By the very virtue of the fact that I maintain a blog as well as being a paid contributor to an on-line media group, the internet and its associated tools are important for me. Indeed for practically all journalists and writers these days, it's almost an essential part of the gig, especially for those trying to get their name 'out there' or build up a following. Of course the same could be said for most, if not all, professions.
Colombian wilderness, Pandi, Cundinamarca.
A life in the wilderness ... ... perhaps it'd get boring after a while ..?

Therefore, and only looking at this from a work perspective not a social one, when it fails you, it makes your working life damn difficult, frustrating and close to impossible. You could say it's like an old-school trench digger without a shovel; the whole operation becomes infinitely harder.

OK, while a man being asked to dig trenches mightn't be too bothered if he's without his shovel through no fault of his own — it should mean a less taxing day — the majority of us who rely on the internet tool get stressed out when we don't have it.

In Bogotá's historical centre La Candelaría, where only one seemingly incompetent operator, ETB, is the provider, irregular, unreliable service is par for the course; as is the case for many things throughout Colombia you could argue.

Now I've been trying to let it slide, to not get worked up about it. There are far worse, life or death problems both here and elsewhere that make no internet connection pale into insignificance. It's a First World issue being played out in a Second/Third World country. But when you pay for a 'service' where a large part of your income depends on it functioning as promised, it can be hard not to lose the cool when it frequently fails.

It does, however, make me dream about being in a position to leave the communications loop, to go underground so to put it. That is, not to be reliant on the internet and all associated with it; both good and evil as these things can be. About the only way you can do that, though, is if you escape from the 'madness' and go to live in the middle of the jungle or some other wilderness, completely removing yourself from the modern world.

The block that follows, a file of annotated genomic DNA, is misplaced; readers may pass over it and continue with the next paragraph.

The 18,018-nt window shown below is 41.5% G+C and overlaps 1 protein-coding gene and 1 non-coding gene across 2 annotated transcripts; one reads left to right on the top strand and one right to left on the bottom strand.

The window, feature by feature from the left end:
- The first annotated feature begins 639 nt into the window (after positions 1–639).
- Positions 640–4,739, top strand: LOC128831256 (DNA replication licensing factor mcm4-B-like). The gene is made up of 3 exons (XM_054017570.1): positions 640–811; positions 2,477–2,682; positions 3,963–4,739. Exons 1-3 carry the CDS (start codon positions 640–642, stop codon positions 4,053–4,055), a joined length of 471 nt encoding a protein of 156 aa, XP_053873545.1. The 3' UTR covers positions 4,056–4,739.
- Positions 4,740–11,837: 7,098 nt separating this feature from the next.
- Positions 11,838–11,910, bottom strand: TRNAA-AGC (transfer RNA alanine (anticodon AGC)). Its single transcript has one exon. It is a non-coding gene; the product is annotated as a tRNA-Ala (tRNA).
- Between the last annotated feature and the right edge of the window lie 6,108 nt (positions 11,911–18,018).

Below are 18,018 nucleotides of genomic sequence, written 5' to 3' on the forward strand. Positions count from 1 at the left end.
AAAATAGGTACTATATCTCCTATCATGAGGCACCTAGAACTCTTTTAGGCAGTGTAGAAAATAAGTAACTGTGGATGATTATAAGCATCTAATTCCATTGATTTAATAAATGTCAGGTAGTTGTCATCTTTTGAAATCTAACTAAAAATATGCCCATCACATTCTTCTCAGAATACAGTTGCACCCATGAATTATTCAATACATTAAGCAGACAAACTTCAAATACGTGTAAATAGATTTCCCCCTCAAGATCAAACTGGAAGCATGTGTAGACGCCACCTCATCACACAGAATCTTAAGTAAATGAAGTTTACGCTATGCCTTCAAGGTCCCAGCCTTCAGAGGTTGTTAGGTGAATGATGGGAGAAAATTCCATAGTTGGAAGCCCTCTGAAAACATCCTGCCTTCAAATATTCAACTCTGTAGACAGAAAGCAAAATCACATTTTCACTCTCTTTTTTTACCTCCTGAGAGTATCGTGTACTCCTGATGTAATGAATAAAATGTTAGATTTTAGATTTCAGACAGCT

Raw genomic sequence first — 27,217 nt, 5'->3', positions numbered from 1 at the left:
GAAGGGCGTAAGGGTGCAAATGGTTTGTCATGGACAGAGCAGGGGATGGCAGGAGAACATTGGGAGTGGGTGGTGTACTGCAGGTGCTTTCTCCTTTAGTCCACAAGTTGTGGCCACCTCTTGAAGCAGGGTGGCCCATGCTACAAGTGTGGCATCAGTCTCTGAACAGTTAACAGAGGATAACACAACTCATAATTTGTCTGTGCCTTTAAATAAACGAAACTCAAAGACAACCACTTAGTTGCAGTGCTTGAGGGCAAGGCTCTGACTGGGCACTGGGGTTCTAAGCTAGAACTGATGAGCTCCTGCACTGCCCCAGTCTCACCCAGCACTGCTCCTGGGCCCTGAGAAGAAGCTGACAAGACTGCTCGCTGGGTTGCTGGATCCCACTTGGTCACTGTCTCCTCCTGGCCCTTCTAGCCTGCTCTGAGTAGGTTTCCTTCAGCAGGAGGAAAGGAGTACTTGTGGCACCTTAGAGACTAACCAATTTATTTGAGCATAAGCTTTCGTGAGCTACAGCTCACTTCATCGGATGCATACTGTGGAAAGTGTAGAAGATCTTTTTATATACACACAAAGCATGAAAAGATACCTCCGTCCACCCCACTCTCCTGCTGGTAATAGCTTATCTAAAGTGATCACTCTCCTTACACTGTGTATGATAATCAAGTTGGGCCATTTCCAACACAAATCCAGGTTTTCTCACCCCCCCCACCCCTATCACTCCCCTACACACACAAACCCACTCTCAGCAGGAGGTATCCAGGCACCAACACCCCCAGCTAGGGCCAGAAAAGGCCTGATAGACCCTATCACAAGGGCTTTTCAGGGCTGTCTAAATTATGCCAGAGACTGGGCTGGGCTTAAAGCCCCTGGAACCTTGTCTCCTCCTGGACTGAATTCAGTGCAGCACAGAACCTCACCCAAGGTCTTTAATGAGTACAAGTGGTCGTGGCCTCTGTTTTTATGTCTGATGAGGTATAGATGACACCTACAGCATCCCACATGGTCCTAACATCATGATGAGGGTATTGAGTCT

Trench digging in World War I.
Maybe it's time to return to some more 'honest' work? (Photo: firstworldwar.com.)
It must be said that in many ways I am a conservative technology user as is. I'm still pretty much a smartphone novice, with my use of it limited enough. It enables me to write practically anywhere I am and WhatsApp is a cheap way of maintaining work and social contacts. For both monetary and 'switching off' reasons I don't have a data plan. So I can only use the phone to its fullest when I'm connected to Wi-Fi and that's enough; when I'm out socialising I don't need to be checking e-mails nor engaging in virtual chats.

Yet the idea of totally withdrawing from technology and virtual communication while still living in the modern world is akin to becoming a nobody (I'm not quite there yet, so I like to think). Invasive technology has come to dominate our lives in almost every facet; not being part of it puts you at a distinct disadvantage.

That being so, the key is to try and take control of it, not let it control you. We need to find the balance and know when to step back from it. The machines may be rising, but we're still the ones at the pulley.